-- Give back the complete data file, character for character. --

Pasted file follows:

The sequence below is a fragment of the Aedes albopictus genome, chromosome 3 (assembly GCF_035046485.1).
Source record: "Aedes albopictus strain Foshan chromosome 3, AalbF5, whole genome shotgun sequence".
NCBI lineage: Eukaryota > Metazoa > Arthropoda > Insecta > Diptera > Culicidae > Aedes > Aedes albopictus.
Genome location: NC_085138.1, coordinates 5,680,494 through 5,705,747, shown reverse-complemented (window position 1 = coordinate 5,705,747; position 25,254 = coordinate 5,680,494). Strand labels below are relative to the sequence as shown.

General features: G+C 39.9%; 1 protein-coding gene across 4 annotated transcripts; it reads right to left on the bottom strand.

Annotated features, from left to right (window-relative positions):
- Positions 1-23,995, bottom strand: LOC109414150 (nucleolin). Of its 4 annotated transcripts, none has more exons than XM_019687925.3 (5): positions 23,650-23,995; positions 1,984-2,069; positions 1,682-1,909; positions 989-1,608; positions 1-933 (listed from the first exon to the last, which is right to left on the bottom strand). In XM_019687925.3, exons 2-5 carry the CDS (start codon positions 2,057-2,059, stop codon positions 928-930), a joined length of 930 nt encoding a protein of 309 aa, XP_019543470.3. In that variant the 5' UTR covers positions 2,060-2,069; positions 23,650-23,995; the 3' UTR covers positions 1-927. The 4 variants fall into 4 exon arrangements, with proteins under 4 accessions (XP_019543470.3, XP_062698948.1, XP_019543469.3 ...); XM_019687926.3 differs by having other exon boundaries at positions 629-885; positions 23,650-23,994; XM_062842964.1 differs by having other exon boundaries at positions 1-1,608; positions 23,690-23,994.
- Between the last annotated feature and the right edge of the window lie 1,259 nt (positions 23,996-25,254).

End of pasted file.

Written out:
The sequence below is a fragment of the Aedes albopictus genome, chromosome 3 (assembly GCF_035046485.1).
Source record: "Aedes albopictus strain Foshan chromosome 3, AalbF5, whole genome shotgun sequence".
NCBI lineage: Eukaryota > Metazoa > Arthropoda > Insecta > Diptera > Culicidae > Aedes > Aedes albopictus.
Genome location: NC_085138.1, coordinates 5,680,494 through 5,705,747, shown reverse-complemented (window position 1 = coordinate 5,705,747; position 25,254 = coordinate 5,680,494). Strand labels below are relative to the sequence as shown.

General features: G+C 39.9%; 1 protein-coding gene across 4 annotated transcripts; it reads right to left on the bottom strand.

Annotated features, from left to right (window-relative positions):
- Positions 1-23,995, bottom strand: LOC109414150 (nucleolin). Of its 4 annotated transcripts, none has more exons than XM_019687925.3 (5): positions 23,650-23,995; positions 1,984-2,069; positions 1,682-1,909; positions 989-1,608; positions 1-933 (listed from the first exon to the last, which is right to left on the bottom strand). In XM_019687925.3, exons 2-5 carry the CDS (start codon positions 2,057-2,059, stop codon positions 928-930), a joined length of 930 nt encoding a protein of 309 aa, XP_019543470.3. In that variant the 5' UTR covers positions 2,060-2,069; positions 23,650-23,995; the 3' UTR covers positions 1-927. The 4 variants fall into 4 exon arrangements, with proteins under 4 accessions (XP_019543470.3, XP_062698948.1, XP_019543469.3 ...); XM_019687926.3 differs by having other exon boundaries at positions 629-885; positions 23,650-23,994; XM_062842964.1 differs by having other exon boundaries at positions 1-1,608; positions 23,690-23,994.
- Between the last annotated feature and the right edge of the window lie 1,259 nt (positions 23,996-25,254).